Wilfred James Bright
Paul R. Hughes
Captain, Royal Field Artillery
Born: 11 July 1890
Discharged: 1 March 1919
Died: 6 March 1978
Wilfred was born in Norwich, the youngest son of Thomas and Edith Ellen Bright. His father was a native of Wem in Shropshire and a Primitive Methodist minister. Thomas and Edith had married in 1887 at Bury St. Edmunds where they later ran a company producing mineral water. Thomas died in 1917 and the company was taken over by Wilfred’s brother Frank after he had been discharged from the Royal Air Force.
Wilfred was educated at Bourne College in Birmingham and after a period in Germany he entered Fitzwilliam Hall at Cambridge University in 1910 where he graduated with an MA in History and Modern Foreign Languages in 1913. While he was there he was a member of the Officer Training Corps and a player for Ipswich Town Football Club. After leaving university he became a schoolmaster and taught French and German at Charlton Park in Woolwich. He then taught at a school in Switzerland but had to return to England when the war started in 1914. Back home he joined the staff of Aldenham School, where he became a 2nd lieutenant in their Officer Training Corps. By 1916 he was still at Aldenham and anxious to transfer to the Royal Field Artillery to play a more active part in the war.
He left Aldenham after five terms and joined the Royal Field Artillery as a 2nd lieutenant. A period of training in Edinburgh developed his horse-riding skills before his posting to India to complete his training in Bombay and Karachi. On 14 January 1917 he arrived in Basra in Mesopotamia on board HT Sofala and was posted to Number 2 British Depot at Makina. In May he was admitted to hospital but rejoined his unit the following month. On 10 September he was promoted to lieutenant and on 31 July 1918 to captain, which saw him command a section whose job it was to supply front-line gun batteries with artillery shells. Life in Mesopotamia was “heaven and hell”, too hot during the day and cold at night, which meant that all shells were transported at night.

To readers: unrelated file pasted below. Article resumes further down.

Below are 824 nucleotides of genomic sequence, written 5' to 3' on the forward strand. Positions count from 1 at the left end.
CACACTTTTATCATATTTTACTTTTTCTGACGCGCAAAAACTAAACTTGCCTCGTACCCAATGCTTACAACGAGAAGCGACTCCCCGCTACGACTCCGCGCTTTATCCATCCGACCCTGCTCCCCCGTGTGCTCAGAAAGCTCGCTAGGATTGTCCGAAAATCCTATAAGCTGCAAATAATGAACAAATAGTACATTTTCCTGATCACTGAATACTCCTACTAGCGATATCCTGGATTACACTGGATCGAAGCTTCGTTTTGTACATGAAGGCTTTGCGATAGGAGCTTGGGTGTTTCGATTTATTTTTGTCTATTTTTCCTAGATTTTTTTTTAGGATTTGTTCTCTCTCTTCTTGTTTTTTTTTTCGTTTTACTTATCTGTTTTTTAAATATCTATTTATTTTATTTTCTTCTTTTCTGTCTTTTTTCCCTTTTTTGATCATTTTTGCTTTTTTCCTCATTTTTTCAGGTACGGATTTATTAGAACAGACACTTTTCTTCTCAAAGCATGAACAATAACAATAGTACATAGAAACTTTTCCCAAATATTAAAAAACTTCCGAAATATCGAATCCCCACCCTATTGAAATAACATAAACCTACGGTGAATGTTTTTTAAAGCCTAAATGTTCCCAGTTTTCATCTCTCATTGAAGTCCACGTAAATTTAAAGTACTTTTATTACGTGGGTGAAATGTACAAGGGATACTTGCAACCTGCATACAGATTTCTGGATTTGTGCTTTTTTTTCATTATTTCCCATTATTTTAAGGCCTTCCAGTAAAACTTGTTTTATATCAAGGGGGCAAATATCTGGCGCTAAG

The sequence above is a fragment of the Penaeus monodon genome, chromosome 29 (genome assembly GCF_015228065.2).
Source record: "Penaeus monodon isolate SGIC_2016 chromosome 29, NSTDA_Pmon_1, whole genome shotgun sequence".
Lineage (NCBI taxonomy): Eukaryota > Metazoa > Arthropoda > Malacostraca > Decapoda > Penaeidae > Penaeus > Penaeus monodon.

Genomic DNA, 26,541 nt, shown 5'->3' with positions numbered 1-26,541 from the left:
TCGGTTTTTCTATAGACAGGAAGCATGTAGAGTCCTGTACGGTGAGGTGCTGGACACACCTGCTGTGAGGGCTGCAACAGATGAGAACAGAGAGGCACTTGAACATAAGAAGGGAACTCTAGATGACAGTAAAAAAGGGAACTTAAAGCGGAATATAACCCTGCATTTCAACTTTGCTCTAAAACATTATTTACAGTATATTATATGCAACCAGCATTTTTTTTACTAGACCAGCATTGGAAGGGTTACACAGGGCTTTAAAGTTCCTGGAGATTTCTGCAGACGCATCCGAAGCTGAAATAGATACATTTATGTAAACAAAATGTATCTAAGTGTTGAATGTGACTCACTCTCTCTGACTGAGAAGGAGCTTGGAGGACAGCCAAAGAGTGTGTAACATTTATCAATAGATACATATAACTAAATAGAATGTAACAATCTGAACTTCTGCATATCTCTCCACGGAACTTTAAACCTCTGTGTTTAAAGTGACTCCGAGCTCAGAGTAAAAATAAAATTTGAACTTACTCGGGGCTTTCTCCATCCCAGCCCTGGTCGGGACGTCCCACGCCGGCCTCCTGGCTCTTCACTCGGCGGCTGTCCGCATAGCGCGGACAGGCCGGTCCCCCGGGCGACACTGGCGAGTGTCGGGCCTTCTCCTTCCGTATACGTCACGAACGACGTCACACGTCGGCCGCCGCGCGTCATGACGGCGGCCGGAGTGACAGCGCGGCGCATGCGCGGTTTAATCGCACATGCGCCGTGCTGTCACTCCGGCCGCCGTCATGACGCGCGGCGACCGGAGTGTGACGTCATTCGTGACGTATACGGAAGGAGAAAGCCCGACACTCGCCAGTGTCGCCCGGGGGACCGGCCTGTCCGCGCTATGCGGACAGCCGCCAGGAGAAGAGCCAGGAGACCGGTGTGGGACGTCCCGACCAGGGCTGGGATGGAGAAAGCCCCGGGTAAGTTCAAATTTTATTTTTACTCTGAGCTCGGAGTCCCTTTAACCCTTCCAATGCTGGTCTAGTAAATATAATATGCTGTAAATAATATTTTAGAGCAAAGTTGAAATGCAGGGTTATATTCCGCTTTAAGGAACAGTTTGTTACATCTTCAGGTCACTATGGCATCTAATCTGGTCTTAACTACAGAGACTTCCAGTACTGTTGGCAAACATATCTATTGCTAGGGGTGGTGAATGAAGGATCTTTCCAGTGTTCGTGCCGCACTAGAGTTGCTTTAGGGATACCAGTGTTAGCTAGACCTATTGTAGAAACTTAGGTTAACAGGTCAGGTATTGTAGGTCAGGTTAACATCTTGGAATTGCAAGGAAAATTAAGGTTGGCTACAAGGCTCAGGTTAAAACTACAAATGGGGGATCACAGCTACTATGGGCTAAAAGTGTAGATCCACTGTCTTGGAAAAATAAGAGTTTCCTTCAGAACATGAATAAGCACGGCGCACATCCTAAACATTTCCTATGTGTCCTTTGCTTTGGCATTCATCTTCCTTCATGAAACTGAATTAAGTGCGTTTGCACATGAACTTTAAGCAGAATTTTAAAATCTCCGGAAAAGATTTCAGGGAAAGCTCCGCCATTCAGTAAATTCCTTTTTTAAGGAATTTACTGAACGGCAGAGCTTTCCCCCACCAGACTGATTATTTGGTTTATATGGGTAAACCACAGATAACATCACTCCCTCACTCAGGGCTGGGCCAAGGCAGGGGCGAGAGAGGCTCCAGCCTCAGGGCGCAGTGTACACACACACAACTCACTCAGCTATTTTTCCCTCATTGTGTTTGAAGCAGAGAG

Wilfred left Mesopotamia on 27 January 1919 and returned to England, where he was discharged from the army on 1 March 1919. He resigned his commission on 19 March 1920. He immediately returned to teaching and found a post at Campden Grammar School, where he met Elizabeth Gertrude Jones, known as “Betty”. Betty taught Geography and sport at the school and was an excellent hockey player. They married in Cardiff in 1920 and had four children: Peter, Derek, Michael and Graham. After a year in Campden Wilfred became Headmaster at West Suffolk County School in Bury St. Edmunds in 1920. In 1927 Matthew Cox retired as Headmaster at Campden Grammar School and Wilfred immediately applied for the vacancy. He was given the post and remained at the school until he retired in 1951. During his time in the town he was a churchwarden, Chief of the Voluntary Fire Brigade, President of Campden’s Festival of Britain Committee, a member of the British Legion and an excellent player for the town football team. During the Second World War he was a special constable.
After he retired Wilfred and Betty initially moved to Cleeve Hill but soon settled in Felixstowe. In 1957 Betty died and four years later Wilfred married Ida Mercer.
Wilfred died on 6 March 1978 aged 87 years and is buried in Felixstowe. To commemorate his life a memorial service was held in St. James’s Church on 13 April 1978.